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John Salsberg

  • Inside our secret courts

    October 1, 2018

    Every year, tens of thousands of cases wind up in secret court sessions — formally known as “show cause hearings” — that are presided over by court clerks and usually held for suspects who haven’t been arrested and don’t pose a flight risk or danger to others. People are generally entitled to these hearings for misdemeanors, but police can request them for felonies as well. The quality of justice behind the clerks’ closed doors can depend on where the hearing is held, who you know, or the color of your skin, according to a Spotlight Team investigation...Criminal defense attorney John Salsberg said he has seen countless cases that have been correctly resolved in clerks’ hearings — cases that should never have gone into the regular criminal justice system. Since the 1980s, he has worked as a supervising attorney with the Harvard Defenders, a Harvard Law School organization that represents individuals at these criminal proceedings. “Just because something’s a crime doesn’t mean it needs to be prosecuted,” Salsberg said. “And I think the clerks have enough experience to know which complaints should end up issuing and which shouldn’t.”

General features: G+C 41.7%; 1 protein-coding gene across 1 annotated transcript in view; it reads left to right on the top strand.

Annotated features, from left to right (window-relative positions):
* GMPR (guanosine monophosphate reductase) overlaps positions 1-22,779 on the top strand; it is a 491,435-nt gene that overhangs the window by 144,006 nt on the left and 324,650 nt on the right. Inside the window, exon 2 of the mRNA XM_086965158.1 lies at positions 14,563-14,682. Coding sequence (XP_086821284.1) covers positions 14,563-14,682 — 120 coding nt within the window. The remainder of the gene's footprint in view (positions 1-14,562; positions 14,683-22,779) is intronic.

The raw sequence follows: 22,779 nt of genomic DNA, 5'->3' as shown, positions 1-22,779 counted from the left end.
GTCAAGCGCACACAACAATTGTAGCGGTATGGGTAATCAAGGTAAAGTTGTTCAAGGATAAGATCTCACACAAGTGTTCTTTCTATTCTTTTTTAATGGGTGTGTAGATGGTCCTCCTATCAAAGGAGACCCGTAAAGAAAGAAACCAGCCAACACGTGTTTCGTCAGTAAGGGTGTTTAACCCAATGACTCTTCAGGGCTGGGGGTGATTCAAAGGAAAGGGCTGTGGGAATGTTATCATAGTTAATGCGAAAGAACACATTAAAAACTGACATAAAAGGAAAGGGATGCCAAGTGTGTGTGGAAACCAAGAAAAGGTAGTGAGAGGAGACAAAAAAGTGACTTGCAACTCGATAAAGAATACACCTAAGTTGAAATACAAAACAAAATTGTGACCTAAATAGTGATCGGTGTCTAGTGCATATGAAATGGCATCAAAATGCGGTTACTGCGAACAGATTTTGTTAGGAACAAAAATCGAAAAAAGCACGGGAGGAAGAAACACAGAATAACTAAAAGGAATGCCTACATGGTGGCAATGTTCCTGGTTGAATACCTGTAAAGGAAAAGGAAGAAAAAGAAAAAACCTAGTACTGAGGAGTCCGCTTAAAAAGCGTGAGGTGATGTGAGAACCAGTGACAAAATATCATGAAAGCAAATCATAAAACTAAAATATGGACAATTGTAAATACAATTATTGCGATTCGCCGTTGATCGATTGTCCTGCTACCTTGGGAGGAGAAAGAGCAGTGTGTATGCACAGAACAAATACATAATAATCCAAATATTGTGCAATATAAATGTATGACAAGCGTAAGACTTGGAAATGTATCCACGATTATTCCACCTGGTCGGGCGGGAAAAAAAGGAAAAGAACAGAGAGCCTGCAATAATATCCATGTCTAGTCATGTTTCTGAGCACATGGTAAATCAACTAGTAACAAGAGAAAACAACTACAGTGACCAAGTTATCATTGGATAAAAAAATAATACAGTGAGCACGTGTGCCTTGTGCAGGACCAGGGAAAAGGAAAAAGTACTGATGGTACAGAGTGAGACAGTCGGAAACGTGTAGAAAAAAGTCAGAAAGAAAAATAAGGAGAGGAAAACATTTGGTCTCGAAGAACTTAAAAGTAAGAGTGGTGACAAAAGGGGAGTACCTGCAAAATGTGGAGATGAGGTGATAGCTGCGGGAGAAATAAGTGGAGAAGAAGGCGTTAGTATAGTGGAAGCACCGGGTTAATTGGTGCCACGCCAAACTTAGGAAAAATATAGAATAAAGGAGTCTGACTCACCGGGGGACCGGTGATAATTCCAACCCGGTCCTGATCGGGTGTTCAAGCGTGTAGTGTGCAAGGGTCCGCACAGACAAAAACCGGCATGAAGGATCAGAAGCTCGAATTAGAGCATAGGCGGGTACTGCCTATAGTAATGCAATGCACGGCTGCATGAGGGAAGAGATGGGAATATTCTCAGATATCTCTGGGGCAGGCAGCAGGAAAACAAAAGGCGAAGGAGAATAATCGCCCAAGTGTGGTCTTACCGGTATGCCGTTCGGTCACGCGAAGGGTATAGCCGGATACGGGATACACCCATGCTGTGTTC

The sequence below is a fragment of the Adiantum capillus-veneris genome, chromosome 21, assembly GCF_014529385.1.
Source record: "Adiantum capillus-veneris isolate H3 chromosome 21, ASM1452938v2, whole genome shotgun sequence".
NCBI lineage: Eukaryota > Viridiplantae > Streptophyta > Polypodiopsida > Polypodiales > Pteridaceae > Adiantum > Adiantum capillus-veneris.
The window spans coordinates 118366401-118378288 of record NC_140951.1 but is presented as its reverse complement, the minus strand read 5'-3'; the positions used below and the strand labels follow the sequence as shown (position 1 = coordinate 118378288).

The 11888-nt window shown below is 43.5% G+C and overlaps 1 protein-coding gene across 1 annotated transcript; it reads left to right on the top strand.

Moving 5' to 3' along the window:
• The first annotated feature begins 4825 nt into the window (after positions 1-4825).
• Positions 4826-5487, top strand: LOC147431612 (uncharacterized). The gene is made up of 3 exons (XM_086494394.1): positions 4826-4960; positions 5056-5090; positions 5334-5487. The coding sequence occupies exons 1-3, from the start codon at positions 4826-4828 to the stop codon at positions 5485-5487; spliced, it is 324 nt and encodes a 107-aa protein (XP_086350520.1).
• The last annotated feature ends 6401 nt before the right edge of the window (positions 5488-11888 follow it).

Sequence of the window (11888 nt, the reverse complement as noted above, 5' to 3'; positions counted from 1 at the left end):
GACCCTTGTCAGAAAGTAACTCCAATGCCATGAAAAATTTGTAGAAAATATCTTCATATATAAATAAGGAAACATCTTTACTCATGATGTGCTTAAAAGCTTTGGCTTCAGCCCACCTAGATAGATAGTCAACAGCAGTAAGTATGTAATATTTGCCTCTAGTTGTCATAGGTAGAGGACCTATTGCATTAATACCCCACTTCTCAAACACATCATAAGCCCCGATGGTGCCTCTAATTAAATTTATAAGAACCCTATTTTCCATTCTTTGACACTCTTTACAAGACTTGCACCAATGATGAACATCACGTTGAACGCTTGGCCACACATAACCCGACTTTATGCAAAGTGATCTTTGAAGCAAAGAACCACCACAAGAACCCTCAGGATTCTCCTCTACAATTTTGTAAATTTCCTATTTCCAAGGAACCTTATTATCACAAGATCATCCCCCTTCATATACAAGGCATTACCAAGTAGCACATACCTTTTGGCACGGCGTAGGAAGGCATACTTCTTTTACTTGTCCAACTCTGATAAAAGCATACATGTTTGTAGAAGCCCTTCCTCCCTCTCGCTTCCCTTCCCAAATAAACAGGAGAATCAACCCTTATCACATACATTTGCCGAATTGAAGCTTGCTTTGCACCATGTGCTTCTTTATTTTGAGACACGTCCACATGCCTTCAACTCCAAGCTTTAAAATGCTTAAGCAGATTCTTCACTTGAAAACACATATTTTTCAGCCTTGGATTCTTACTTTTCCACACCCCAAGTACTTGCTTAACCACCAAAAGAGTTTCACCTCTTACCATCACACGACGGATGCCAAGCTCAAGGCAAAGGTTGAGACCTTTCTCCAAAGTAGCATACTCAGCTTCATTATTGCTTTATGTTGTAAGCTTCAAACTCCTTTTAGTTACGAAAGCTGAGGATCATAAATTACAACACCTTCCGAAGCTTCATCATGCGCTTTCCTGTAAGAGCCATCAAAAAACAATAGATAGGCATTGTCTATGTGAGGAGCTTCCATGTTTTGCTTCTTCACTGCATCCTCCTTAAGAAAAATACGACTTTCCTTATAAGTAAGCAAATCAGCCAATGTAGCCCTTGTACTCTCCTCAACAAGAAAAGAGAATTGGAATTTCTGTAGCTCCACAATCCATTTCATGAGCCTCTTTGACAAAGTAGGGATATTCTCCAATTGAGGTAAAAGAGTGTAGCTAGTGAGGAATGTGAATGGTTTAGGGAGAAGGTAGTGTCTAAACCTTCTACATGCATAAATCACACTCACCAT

• A group of 8 people seated around a table engaged in conversation

    Harvard Defenders: 65 years of legal service to the community

    October 9, 2015

    85 Harvard Law students participate each year in Harvard Defenders, a student practice organization in which they represent low-income clients in criminal show-cause hearings.